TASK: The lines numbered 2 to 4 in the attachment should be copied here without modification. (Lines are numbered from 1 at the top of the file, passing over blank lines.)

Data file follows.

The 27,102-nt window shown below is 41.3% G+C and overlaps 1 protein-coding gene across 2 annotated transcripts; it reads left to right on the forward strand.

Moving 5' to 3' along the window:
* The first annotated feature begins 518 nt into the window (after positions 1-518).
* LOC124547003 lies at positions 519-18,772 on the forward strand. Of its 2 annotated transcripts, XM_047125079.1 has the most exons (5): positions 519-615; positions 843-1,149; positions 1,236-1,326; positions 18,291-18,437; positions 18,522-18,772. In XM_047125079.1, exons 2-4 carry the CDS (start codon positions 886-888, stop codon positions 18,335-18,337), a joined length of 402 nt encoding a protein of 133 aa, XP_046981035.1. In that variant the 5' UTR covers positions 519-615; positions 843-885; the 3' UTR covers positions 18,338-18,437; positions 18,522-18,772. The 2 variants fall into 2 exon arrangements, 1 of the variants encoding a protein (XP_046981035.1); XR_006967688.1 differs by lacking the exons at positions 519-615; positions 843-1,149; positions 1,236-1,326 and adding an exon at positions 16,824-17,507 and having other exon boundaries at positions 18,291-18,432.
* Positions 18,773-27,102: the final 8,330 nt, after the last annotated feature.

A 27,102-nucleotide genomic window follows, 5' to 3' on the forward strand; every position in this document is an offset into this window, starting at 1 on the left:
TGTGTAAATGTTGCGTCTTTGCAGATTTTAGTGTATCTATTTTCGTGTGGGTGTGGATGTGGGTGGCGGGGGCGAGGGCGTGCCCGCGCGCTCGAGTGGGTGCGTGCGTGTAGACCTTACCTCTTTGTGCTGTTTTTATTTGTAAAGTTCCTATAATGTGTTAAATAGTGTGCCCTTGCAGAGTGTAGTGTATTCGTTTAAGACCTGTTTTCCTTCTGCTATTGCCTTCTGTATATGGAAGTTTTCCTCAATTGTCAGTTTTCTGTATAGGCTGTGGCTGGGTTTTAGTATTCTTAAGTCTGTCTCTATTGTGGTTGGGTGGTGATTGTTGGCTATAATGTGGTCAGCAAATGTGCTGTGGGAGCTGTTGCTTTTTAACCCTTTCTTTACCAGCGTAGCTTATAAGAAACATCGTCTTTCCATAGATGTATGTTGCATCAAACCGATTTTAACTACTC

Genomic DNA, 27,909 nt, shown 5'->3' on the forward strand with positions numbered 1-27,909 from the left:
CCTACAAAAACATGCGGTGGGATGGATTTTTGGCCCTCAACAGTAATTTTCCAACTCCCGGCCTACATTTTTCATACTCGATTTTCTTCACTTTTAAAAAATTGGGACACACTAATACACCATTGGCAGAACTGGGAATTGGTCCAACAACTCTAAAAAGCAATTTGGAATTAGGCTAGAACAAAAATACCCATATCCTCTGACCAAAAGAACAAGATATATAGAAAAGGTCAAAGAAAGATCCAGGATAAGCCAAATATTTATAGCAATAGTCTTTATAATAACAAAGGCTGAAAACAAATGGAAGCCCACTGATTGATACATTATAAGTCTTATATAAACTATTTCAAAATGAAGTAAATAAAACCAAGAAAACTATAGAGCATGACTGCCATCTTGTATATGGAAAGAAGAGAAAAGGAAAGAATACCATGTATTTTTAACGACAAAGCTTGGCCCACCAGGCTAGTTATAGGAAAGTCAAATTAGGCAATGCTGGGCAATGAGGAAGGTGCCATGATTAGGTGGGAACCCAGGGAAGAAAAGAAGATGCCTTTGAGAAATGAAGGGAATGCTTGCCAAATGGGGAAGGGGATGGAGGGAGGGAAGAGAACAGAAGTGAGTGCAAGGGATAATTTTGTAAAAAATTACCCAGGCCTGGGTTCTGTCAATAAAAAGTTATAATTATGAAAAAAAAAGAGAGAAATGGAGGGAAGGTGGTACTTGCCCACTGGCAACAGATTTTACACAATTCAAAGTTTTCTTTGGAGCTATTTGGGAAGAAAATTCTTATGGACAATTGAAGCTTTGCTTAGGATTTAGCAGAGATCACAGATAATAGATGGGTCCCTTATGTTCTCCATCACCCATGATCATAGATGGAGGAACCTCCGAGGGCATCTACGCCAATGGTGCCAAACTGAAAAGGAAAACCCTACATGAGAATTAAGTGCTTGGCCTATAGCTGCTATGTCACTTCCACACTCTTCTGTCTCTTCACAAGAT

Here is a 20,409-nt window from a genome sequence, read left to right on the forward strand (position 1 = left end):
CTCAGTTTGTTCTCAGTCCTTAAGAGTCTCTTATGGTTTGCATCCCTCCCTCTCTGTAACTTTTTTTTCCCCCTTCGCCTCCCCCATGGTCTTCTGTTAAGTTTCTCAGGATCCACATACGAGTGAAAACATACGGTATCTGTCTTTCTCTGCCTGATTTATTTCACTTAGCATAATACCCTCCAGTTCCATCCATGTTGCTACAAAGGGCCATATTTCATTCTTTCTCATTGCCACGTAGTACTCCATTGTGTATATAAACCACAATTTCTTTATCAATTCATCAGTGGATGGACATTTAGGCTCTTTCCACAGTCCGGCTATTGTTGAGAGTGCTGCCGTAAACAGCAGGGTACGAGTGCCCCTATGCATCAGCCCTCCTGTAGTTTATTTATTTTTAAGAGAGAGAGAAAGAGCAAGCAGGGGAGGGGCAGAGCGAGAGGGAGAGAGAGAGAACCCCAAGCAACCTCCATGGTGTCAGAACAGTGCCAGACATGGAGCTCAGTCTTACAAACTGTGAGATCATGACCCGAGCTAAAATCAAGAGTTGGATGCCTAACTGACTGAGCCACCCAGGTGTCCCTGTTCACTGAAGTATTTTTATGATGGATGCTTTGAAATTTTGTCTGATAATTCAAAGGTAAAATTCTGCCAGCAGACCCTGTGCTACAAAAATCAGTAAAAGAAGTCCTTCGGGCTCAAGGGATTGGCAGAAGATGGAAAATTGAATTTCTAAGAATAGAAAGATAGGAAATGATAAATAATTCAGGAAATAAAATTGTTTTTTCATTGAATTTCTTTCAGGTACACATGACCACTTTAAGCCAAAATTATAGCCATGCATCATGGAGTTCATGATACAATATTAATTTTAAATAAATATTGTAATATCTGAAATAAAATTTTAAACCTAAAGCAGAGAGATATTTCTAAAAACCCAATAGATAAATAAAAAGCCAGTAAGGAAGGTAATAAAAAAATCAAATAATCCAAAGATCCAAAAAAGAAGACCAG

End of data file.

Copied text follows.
Moving 5' to 3' along the window:
* The first annotated feature begins 518 nt into the window (after positions 1-518).
* LOC124547003 lies at positions 519-18,772 on the forward strand. Of its 2 annotated transcripts, XM_047125079.1 has the most exons (5): positions 519-615; positions 843-1,149; positions 1,236-1,326; positions 18,291-18,437; positions 18,522-18,772. In XM_047125079.1, exons 2-4 carry the CDS (start codon positions 886-888, stop codon positions 18,335-18,337), a joined length of 402 nt encoding a protein of 133 aa, XP_046981035.1. In that variant the 5' UTR covers positions 519-615; positions 843-885; the 3' UTR covers positions 18,338-18,437; positions 18,522-18,772. The 2 variants fall into 2 exon arrangements, 1 of the variants encoding a protein (XP_046981035.1); XR_006967688.1 differs by lacking the exons at positions 519-615; positions 843-1,149; positions 1,236-1,326 and adding an exon at positions 16,824-17,507 and having other exon boundaries at positions 18,291-18,432.